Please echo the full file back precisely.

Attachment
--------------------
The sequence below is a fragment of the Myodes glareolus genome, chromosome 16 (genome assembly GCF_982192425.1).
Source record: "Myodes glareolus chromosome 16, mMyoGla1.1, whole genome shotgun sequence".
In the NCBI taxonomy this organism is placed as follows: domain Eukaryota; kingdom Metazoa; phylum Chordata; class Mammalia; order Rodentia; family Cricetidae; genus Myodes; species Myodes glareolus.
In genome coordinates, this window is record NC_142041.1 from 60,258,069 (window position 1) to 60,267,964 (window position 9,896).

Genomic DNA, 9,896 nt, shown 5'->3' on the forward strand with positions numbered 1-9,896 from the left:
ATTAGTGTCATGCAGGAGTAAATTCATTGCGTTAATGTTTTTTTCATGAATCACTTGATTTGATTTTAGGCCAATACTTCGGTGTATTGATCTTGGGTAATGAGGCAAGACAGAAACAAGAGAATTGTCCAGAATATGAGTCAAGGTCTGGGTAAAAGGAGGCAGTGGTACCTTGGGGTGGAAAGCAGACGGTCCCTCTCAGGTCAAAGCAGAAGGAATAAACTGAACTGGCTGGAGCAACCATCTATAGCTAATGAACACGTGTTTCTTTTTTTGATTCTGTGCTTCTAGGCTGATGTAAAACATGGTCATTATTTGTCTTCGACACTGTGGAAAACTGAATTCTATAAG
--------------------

The sequence below is a fragment of the Myodes glareolus genome, chromosome 16 (genome assembly GCF_982192425.1).
Source record: "Myodes glareolus chromosome 16, mMyoGla1.1, whole genome shotgun sequence".
In the NCBI taxonomy this organism is placed as follows: domain Eukaryota; kingdom Metazoa; phylum Chordata; class Mammalia; order Rodentia; family Cricetidae; genus Myodes; species Myodes glareolus.
In genome coordinates, this window is record NC_142041.1 from 60,258,069 (window position 1) to 60,267,964 (window position 9,896).

Genomic DNA, 9,896 nt, shown 5'->3' on the forward strand with positions numbered 1-9,896 from the left:
ATTAGTGTCATGCAGGAGTAAATTCATTGCGTTAATGTTTTTTTCATGAATCACTTGATTTGATTTTAGGCCAATACTTCGGTGTATTGATCTTGGGTAATGAGGCAAGACAGAAACAAGAGAATTGTCCAGAATATGAGTCAAGGTCTGGGTAAAAGGAGGCAGTGGTACCTTGGGGTGGAAAGCAGACGGTCCCTCTCAGGTCAAAGCAGAAGGAATAAACTGAACTGGCTGGAGCAACCATCTATAGCTAATGAACACGTGTTTCTTTTTTTGATTCTGTGCTTCTAGGCTGATGTAAAACATGGTCATTATTTGTCTTCGACACTGTGGAAAACTGAATTCTATAAG